Atop Hawk Mountain, Pa., 2010

Atop Hawk Mountain, Pa., 2010
Photo by R.E. Berg-Andersson

Wednesday, February 13, 2013

Get Out and Count the Birds!

I was walking in my town one mild afternoon after our most recent snowstorm. Although warmer temperatures melted a lot of it down, much of the white stuff still covered the lawns.

And yet, birds were singing – redbellied woodpeckers, house finches, chickadees, titmice. They are sensing that the worse of winter is over and spring is coming. Who needs the groundhogs?

Somehow, as I was looking ahead, I remembered the Great Backyard Bird Count.

Now, if there is one part of birding I do not like it is keeping complete records. I’ll note what I see but I am not very good about reporting exactly what day I saw what and how may. When I read on the state reporting lists that someone saw 523 herring gulls I have a hard time believing he or she is standing there going one, two, three...

Yet, I enjoy this annual counting of what birds and how many I see at my feeder. The count is co-sponsored by the National Audubon Society (separate from New Jersey Audubon, which is not directly involved in the count) and the Cornell University Lab of Ornithology. It is held every Presidents Day weekend, which means the 2013 count begins this Friday and lasts through Monday.

What you do is simple – you note the types of birds you see in a particular area and how many of them there are in 15-minute increments. You can look at what comes to your feeder or you can travel to a location and count what you see there.

The count has its own website where you can type in your findings. You can look at last year’s data, see which states had the most of a particular kind of bird (or filed the most checklists) and find photos, ways for kids to get involved, maps and even a Twitter feed. Yes, the count is on Facebook and no, there is no fee.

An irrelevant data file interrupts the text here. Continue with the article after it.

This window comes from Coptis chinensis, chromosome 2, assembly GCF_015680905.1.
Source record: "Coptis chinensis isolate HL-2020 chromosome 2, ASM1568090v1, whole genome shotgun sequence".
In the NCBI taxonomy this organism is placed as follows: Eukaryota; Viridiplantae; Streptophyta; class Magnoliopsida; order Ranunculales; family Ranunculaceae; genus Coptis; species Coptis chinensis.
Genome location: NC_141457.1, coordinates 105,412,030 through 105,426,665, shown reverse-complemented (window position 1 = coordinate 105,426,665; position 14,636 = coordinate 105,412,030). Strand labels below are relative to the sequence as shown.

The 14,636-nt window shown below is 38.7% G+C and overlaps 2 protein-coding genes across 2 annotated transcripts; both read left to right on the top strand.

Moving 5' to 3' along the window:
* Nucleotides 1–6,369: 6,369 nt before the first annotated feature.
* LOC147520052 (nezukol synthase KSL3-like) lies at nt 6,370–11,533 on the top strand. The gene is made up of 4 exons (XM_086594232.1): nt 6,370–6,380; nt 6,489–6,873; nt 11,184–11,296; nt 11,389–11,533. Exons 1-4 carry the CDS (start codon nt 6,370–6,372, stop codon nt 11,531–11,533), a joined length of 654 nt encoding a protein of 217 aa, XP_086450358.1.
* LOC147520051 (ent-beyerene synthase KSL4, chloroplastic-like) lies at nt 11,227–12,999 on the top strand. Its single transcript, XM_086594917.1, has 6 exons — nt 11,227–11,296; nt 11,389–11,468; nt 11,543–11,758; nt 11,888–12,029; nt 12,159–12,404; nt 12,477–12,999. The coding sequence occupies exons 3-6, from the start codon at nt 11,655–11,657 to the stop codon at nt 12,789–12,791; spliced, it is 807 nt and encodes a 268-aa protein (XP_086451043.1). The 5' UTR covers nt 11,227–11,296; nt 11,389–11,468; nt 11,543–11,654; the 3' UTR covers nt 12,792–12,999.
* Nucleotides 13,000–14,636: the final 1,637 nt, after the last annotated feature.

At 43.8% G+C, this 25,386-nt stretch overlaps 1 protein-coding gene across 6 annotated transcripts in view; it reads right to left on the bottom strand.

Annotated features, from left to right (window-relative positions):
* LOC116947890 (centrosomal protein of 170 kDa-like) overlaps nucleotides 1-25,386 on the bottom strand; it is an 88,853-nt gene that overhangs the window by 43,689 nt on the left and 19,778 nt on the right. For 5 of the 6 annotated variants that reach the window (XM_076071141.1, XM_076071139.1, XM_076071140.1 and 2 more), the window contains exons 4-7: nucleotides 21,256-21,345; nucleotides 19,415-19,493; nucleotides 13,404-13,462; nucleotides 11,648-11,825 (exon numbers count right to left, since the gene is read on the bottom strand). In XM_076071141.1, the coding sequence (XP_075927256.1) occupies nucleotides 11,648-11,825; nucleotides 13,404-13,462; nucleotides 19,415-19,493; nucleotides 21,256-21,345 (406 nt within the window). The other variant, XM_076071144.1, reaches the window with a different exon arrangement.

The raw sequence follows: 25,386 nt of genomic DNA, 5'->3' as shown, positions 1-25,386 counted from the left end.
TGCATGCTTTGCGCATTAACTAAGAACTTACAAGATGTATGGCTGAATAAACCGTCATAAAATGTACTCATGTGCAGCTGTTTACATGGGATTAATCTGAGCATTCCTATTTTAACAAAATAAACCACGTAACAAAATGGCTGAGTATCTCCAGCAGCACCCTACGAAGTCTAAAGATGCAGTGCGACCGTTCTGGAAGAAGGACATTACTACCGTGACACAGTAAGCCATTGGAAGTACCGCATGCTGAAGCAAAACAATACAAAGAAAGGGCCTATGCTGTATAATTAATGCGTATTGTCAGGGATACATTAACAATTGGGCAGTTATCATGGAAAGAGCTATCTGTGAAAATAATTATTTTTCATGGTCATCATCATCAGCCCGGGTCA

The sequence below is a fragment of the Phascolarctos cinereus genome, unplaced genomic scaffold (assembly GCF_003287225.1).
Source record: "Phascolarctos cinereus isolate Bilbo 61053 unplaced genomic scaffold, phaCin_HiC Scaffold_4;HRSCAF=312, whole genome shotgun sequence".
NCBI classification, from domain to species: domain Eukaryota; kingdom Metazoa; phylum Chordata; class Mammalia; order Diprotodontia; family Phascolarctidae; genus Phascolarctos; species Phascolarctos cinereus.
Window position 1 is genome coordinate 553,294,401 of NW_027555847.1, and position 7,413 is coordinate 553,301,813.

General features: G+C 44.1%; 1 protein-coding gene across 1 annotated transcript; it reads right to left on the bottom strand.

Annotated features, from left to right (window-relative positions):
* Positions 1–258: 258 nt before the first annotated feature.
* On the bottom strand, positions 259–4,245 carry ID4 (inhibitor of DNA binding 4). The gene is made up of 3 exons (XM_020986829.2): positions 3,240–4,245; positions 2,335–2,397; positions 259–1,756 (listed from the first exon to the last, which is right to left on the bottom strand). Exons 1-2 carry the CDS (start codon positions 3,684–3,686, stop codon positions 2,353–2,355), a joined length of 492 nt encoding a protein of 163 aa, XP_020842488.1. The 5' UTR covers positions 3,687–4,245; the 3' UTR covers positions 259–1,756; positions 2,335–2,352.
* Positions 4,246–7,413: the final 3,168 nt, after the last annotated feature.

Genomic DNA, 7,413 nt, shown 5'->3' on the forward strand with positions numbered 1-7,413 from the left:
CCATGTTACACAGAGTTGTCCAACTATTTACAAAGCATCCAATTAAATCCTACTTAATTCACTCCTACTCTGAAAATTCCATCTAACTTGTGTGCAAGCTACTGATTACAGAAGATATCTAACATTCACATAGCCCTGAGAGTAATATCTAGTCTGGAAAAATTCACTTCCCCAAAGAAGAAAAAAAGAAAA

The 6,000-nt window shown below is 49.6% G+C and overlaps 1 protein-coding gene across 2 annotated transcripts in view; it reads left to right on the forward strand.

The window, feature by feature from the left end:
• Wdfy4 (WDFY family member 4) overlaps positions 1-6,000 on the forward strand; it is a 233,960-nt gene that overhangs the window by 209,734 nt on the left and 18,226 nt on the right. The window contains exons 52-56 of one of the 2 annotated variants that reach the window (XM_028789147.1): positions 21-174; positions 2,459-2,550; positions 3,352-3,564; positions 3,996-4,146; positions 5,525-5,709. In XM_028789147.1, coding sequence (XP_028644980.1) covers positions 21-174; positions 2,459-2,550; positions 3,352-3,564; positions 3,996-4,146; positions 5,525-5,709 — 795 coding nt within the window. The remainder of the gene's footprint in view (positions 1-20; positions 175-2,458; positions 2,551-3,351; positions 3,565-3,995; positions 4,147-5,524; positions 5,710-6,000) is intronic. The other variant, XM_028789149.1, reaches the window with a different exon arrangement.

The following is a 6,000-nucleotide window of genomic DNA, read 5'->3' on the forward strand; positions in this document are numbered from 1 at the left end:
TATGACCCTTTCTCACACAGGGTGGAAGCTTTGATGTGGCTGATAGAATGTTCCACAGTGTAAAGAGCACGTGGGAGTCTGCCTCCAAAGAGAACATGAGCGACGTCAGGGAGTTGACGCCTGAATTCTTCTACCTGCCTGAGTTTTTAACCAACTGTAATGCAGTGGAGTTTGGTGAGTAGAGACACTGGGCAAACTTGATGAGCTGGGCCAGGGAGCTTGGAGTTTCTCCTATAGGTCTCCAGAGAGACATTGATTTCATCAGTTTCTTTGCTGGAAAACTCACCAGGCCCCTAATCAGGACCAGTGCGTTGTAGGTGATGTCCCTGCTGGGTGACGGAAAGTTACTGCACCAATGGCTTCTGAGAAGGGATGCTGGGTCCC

The aim is to aid science. By contributing an accurate count, you are telling the bird experts at Cornell which birds are the most common and not in danger of extinction and which are declining in numbers. According to the count website, “GBBC participants submitted a record-smashing 104,151 checklists with 17.4 million individual bird observations. Participants set new checklist records in 22 states and in six Canadian provinces. Across the continent and in Hawaii, participants identified 623 species.”

That's a lot of birds.

I took this picture of a pair of one of my
 favorite birds, cardinals, which visit my feeders
at all times of the year.
Participants reported the northern cardinal on more checklists than any other species for the eighth year in a row. I recorded them and was happy to do so since cardinals are one of my favorite birds. Learning the number two bird is the mourning dove was no surprise because these seem to be everywhere I look, sometimes outnumbering its cousin the pigeon.

The most numerous bird reported during the 2012 count was the snow goose, which is surprising to someone who sees more often the larger Canada geese – both migrants and the ones that foul town parks and corporate office campuses. 

If this makes you want to count birds all year long, Cornell and Audubon run eBird, which features, data,  news and features. New Jersey Audubon has its own version of eBird, too.

So whether you are off from school or work, when you are running around this Presidents Day weekend look at the birds around you, note the time and location of what you see, especially how many.

Even counter-phobes like me will be out there doing the same.

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